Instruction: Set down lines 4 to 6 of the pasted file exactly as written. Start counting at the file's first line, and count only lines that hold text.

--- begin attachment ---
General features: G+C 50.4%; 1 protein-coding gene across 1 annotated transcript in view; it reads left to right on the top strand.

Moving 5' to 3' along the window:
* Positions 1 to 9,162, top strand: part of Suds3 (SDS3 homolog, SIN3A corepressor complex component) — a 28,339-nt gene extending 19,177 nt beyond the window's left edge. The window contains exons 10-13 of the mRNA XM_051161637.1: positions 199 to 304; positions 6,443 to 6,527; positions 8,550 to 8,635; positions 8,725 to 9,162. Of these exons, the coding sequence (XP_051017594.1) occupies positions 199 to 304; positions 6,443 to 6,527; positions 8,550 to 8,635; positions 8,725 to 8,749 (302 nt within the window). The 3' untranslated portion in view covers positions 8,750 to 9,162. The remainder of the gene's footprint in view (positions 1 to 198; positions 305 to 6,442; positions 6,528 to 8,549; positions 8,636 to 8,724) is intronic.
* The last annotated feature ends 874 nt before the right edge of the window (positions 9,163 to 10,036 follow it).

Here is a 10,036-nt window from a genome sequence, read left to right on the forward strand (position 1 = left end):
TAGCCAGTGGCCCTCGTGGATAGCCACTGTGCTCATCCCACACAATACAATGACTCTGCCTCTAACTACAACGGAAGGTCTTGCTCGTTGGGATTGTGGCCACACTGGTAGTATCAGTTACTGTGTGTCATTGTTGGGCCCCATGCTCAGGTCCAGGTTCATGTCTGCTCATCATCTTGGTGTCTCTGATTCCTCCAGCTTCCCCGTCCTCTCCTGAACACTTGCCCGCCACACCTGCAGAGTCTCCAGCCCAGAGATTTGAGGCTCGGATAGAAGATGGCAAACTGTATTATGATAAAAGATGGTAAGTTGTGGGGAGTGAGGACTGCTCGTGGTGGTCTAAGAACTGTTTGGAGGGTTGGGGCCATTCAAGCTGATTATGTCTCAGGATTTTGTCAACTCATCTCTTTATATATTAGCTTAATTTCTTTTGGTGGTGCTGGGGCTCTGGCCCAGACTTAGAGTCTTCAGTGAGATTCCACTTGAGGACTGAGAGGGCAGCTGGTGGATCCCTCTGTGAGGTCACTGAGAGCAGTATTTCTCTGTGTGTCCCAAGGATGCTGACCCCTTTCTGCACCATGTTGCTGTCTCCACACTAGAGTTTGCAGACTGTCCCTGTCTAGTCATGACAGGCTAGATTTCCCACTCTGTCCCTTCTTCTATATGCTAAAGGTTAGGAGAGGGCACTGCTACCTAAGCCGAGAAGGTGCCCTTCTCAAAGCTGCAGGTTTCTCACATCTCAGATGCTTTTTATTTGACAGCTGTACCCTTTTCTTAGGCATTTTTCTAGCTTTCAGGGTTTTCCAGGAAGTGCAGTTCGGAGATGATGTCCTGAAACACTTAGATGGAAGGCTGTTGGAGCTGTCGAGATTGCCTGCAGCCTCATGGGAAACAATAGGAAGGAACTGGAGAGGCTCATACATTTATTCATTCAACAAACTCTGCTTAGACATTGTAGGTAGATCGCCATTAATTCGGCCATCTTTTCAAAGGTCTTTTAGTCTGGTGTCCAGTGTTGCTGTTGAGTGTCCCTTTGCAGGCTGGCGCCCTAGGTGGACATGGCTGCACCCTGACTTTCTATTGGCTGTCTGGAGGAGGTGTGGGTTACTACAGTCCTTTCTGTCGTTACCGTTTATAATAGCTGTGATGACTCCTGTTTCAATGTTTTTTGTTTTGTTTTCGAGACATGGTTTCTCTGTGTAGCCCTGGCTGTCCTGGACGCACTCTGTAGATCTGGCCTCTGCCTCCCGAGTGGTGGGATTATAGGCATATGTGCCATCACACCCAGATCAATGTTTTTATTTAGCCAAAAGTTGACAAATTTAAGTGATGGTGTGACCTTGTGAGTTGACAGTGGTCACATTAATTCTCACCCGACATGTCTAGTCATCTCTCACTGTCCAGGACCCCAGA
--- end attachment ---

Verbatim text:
* The last annotated feature ends 874 nt before the right edge of the window (positions 9,163 to 10,036 follow it).

Here is a 10,036-nt window from a genome sequence, read left to right on the forward strand (position 1 = left end):
TAGCCAGTGGCCCTCGTGGATAGCCACTGTGCTCATCCCACACAATACAATGACTCTGCCTCTAACTACAACGGAAGGTCTTGCTCGTTGGGATTGTGGCCACACTGGTAGTATCAGTTACTGTGTGTCATTGTTGGGCCCCATGCTCAGGTCCAGGTTCATGTCTGCTCATCATCTTGGTGTCTCTGATTCCTCCAGCTTCCCCGTCCTCTCCTGAACACTTGCCCGCCACACCTGCAGAGTCTCCAGCCCAGAGATTTGAGGCTCGGATAGAAGATGGCAAACTGTATTATGATAAAAGATGGTAAGTTGTGGGGAGTGAGGACTGCTCGTGGTGGTCTAAGAACTGTTTGGAGGGTTGGGGCCATTCAAGCTGATTATGTCTCAGGATTTTGTCAACTCATCTCTTTATATATTAGCTTAATTTCTTTTGGTGGTGCTGGGGCTCTGGCCCAGACTTAGAGTCTTCAGTGAGATTCCACTTGAGGACTGAGAGGGCAGCTGGTGGATCCCTCTGTGAGGTCACTGAGAGCAGTATTTCTCTGTGTGTCCCAAGGATGCTGACCCCTTTCTGCACCATGTTGCTGTCTCCACACTAGAGTTTGCAGACTGTCCCTGTCTAGTCATGACAGGCTAGATTTCCCACTCTGTCCCTTCTTCTATATGCTAAAGGTTAGGAGAGGGCACTGCTACCTAAGCCGAGAAGGTGCCCTTCTCAAAGCTGCAGGTTTCTCACATCTCAGATGCTTTTTATTTGACAGCTGTACCCTTTTCTTAGGCATTTTTCTAGCTTTCAGGGTTTTCCAGGAAGTGCAGTTCGGAGATGATGTCCTGAAACACTTAGATGGAAGGCTGTTGGAGCTGTCGAGATTGCCTGCAGCCTCATGGGAAACAATAGGAAGGAACTGGAGAGGCTCATACATTTATTCATTCAACAAACTCTGCTTAGACATTGTAGGTAGATCGCCATTAATTCGGCCATCTTTTCAAAGGTCTTTTAGTCTGGTGTCCAGTGTTGCTGTTGAGTGTCCCTTTGCAGGCTGGCGCCCTAGGTGGACATGGCTGCACCCTGACTTTCTATTGGCTGTCTGGAGGAGGTGTGGGTTACTACAGTCCTTTCTGTCGTTACCGTTTATAATAGCTGTGATGACTCCTGTTTCAATGTTTTTTGTTTTGTTTTCGAGACATGGTTTCTCTGTGTAGCCCTGGCTGTCCTGGACGCACTCTGTAGATCTGGCCTCTGCCTCCCGAGTGGTGGGATTATAGGCATATGTGCCATCACACCCAGATCAATGTTTTTATTTAGCCAAAAGTTGACAAATTTAAGTGATGGTGTGACCTTGTGAGTTGACAGTGGTCACATTAATTCTCACCCGACATGTCTAGTCATCTCTCACTGTCCAGGACCCCAGA